The African country of Nigeria is the homeland of the Yoruba people, and the Forest, or the Igbo people. In the 12th century, the Igbo were known for raiding the Yoruba kingdom of Ile Ife, battling and enslaving the Yoruba people. The Igbo wore raffia palm tree leaves and costumes when raiding Ile Ife. Because of the leaves, costumes, and the severity of the raids, the Igbo were seen as spirits, leaving the Yoruba feeling helpless against the raids of the Igbo. Queen Moremi was one of the wives of Oranmiyan Omoluabi Odede, the heir to the Kingdom of Ile Ife. Queen Moremi was well-known for her beauty and courage, but she was also one of the citizens of Ile Ife who wanted to put an end to the raids of the Igbo. Queen Moremi pondered for days about a way to help her people defeat the Igbo. She then devised a plan that included visiting the gods of the river Esimirin to offer a sacrifice, in return, she would learn what the strength of the Igbo was and how to defeat them.
Queen Moremi visited the gods of the river Esimirin and promised to offer the greatest sacrifice she could, in return to learn the Igbo strengths and save her people. After promising her sacrifice, she left the river and traveled to the area of Ile Ife that was most frequently raided by the Igbo, sacrificing herself by allowing herself to be enslaved by the Igbo. She was then transported to the Igbo kingdom where she was initially kept as a slave. Queen Moremi’s plan was unfolding. The second part of her plan was to get captured by the Igbo so she could infiltrate their kingdom to learn their strength. Because she was astonishingly beautiful, the Igbo King noticed her beauty and quickly became interested in her. The third part of her plan was happening. She used her beauty, wit, and charisma to charm the king, he eventually fell in love with her, giving her his full trust.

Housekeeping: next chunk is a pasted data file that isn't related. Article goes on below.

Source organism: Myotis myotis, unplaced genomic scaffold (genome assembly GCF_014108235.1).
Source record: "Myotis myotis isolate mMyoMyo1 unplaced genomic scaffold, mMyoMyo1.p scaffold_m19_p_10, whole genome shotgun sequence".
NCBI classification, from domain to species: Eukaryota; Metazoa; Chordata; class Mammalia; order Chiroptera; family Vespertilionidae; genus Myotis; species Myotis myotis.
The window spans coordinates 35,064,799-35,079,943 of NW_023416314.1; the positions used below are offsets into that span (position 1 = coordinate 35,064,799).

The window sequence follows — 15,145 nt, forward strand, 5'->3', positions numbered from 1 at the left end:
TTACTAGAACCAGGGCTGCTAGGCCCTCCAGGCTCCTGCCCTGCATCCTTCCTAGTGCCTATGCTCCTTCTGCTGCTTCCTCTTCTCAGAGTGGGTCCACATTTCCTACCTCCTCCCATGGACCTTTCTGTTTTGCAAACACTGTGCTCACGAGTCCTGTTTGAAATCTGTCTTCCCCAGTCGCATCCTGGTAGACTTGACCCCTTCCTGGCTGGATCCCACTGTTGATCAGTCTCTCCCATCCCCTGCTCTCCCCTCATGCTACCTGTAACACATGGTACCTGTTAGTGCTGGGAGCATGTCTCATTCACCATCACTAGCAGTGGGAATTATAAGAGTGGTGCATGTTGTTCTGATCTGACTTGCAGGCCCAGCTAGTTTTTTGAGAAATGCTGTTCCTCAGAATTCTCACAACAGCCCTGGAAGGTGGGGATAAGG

After wooing the king, Queen Moremi was able to travel the Igbo lands learning why the Igbo were so powerful. Before going to battle with the Yoruba, the Igbo warriors covered their bodies with bamboo fibers and ekan grass along with incantations for their spiritualists. But the incantation had a weakness. If someone was to approach and pass through the Igbo warriors with a torch, the incantation would be released and the Igbo would be able to be defeated. After Queen Moremi gathered this critical information, she escaped the Igbo kingdom and returned to Ile Ife. She reunited with her husband and shared with the Yoruba army the secrets to the Igbo’s strength. With the information provided by Queen Moremi, the Yoruba went to war with the Igbo. They used torches to render the Igbo incantations useless. Now vulnerable to the attacks of the Yoruba, the Igbo were finally defeated, ending their warring and enslaving of the Yoruba. After the victory, the Yoruba people celebrated, but Queen Moremi had to keep her promise of sacrifice to the God of the Esimirin River. The life of her son Olurogbo was requested by the river gods. Because she did not expect the life of her son to be sacrificed, she pleaded with the river gods to ask for anything else but her son. The river gods only wanted her son. To avoid angering the river gods, she kept her promise and sacrificed her son. Because of her heroics and continued sacrifices for the freedom of her people, Queen Moremi is venerated and celebrated by the Yoruba people. The 4th tallest statue in Africa is dedicated to her, the Edi Festival was created to celebrate her, and a number of buildings in Nigeria are named after her. The legend of Queen Moremi lives on to remind us all that we have the power to change our lives, we just have to use it. To the legendary Queen Moremi Ajasoro, we proudly stand on your shoulders.
Click here to learn more about the OTSOG book series.
Click Here to join our mailing list